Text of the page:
I’ve been trying to remember why I write. Ever since last week when I attended several seminars on writing during Gen Con 2016, the same question kept popping up: why do we write? How much do want this—the writer’s life? What’s the point?
I can tell you one thing: it’s not to make money.
Did you know that the majority of authors (even if they’re traditionally published with one of the biggest—the big four—publishing houses) make less than $5,000/year/book? As in there are only 40% who make more than $5,000, and only 9% make over $100,000. For a self-published author (like me) who only has one book out (currently) the likelihood is that I’ll make a whopping $0.00 on my first book during the first year. Yee Ha!
So, needless to say I am not a writer for the money.
That brings us back to the central question: Why do I write?
It’s not an easy answer. I’ve been writing for as long as I can remember. My mom, bless her, saved all these short stories and poems I wrote from the time I was a little girl (maybe… MAYBE second grade) all the way up to when I was in middle school. For the record, I started keeping my own stories and poems after that. I look back at some of them now and think, “wow that was pretty shitty” or “you know, for a fifth grader, that wasn’t so bad.”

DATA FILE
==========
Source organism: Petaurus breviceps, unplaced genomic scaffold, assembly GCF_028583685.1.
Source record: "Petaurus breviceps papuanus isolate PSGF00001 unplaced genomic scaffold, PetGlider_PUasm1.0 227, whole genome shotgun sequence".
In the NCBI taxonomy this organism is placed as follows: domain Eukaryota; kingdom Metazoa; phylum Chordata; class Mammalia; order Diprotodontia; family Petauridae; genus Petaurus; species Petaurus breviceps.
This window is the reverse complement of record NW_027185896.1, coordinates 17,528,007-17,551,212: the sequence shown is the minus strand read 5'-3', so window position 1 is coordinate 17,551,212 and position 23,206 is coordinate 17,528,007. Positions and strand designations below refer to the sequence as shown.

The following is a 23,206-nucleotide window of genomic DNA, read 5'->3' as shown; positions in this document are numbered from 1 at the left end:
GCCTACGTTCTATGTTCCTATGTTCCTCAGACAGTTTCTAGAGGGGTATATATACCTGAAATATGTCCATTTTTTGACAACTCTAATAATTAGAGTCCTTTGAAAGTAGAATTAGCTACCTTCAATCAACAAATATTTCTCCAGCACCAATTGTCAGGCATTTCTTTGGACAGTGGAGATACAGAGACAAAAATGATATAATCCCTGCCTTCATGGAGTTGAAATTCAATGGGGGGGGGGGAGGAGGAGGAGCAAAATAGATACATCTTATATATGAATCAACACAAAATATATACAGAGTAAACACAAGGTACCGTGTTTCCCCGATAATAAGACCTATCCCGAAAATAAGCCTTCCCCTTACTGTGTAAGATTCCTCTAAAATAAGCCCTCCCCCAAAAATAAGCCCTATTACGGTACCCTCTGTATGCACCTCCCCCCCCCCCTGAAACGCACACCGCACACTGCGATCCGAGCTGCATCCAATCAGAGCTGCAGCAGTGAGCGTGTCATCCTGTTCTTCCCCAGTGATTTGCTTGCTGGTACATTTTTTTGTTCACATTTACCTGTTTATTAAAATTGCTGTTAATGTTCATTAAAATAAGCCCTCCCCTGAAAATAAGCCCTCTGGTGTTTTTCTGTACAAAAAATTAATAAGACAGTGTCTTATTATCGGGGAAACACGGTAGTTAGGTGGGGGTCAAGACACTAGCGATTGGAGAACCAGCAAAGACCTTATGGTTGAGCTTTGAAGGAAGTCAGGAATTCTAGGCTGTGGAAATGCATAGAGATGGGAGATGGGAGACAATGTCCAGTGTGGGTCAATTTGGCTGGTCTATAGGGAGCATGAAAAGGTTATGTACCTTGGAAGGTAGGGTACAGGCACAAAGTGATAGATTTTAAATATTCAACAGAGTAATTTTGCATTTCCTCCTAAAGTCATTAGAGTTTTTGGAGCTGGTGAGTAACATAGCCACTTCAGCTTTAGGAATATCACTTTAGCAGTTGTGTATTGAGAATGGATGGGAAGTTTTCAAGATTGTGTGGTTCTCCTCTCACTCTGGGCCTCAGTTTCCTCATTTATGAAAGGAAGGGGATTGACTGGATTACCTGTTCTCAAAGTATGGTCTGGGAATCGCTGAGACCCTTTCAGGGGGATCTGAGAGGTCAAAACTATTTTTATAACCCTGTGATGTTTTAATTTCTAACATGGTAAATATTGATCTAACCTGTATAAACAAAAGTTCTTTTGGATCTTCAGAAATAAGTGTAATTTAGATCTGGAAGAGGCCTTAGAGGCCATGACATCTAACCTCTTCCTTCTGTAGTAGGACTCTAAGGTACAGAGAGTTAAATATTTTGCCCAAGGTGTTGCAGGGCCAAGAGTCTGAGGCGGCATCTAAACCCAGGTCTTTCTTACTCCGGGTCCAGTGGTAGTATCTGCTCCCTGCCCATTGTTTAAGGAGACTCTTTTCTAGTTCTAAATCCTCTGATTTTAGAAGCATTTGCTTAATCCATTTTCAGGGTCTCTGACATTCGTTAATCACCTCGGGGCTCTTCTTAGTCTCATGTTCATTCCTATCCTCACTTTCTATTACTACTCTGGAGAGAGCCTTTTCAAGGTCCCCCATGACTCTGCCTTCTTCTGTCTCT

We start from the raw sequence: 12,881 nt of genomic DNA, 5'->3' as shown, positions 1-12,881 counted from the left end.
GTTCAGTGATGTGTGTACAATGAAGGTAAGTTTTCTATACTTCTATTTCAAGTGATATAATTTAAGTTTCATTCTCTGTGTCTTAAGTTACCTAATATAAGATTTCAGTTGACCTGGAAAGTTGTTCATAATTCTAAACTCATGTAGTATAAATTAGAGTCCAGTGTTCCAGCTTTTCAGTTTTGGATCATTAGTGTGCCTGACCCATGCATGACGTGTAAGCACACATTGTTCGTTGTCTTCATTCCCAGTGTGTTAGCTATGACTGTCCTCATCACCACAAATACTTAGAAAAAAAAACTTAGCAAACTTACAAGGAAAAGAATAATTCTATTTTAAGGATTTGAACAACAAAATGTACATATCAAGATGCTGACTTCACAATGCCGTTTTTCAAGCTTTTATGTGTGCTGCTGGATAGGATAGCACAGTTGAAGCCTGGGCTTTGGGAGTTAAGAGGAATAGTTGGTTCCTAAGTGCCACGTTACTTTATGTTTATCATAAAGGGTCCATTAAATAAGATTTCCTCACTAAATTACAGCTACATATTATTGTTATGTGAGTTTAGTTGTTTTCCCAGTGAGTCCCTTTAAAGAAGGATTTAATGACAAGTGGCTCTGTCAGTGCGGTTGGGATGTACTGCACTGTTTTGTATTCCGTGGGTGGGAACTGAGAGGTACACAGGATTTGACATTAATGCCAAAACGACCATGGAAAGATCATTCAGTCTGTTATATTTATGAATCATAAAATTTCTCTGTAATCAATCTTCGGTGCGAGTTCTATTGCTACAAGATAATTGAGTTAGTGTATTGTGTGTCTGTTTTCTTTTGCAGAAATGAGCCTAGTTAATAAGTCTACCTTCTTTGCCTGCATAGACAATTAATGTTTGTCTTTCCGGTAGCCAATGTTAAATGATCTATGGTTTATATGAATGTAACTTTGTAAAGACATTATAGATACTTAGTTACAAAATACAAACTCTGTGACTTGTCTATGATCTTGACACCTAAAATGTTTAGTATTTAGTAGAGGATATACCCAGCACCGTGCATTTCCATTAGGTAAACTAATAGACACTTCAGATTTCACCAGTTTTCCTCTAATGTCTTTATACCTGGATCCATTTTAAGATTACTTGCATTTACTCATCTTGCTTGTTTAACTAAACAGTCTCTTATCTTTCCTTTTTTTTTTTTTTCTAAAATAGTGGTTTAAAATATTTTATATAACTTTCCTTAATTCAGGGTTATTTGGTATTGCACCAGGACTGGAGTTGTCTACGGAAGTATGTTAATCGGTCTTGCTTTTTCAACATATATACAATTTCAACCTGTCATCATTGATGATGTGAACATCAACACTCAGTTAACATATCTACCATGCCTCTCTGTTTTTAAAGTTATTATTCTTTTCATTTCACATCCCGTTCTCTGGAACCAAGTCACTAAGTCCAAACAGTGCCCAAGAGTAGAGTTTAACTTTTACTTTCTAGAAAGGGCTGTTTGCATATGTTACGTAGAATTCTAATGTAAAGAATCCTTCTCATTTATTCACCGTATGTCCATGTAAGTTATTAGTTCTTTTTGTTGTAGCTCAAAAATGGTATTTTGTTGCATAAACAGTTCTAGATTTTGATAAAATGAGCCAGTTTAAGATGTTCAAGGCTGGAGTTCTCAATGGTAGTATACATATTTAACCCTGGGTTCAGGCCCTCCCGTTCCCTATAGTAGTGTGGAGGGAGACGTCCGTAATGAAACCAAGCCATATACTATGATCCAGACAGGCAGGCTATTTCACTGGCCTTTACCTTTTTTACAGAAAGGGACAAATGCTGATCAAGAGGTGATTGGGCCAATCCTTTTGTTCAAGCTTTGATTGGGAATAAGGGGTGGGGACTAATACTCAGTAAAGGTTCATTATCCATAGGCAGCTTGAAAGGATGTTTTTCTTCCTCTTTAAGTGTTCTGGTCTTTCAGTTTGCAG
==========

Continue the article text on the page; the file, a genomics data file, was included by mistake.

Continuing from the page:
I think about all the times I regaled my younger cousins, younger Girl Scouts, and friends with stories around the camp fire. Sure, they were ghost stories or camp stories, but they were my stories. I remember how it felt seeing their faces as we got to the climax of the story. Or how they would hold onto my arm afterwards as we walked back to our tents, because the story I had just told was that scary.
Stories have the power to connect us. They make us feel understood. They help us discover the world(s) beyond our own imagination. Stories are the core of what it means to be human.
I remember why I chose to write my first novel. I wanted to share an experience that was heart-wrenching, real, and unforgettable. I wanted to inspire others to believe that they can be the person they always wanted to be. I wanted to write something personal. So I did.
As I continue to grapple with this idea about what it means to be a writer and why I write, I think the most basic answer is this: I am a storyteller. I pay attention to the experiences of the people around me and, as I discover who they are and the things that they’ve done, I write. I create whole characters and worlds where I can grapple with the human experience or a major social concern that I wouldn’t otherwise be able to grapple with. I write because this is who I am.
At my core. I am a storyteller.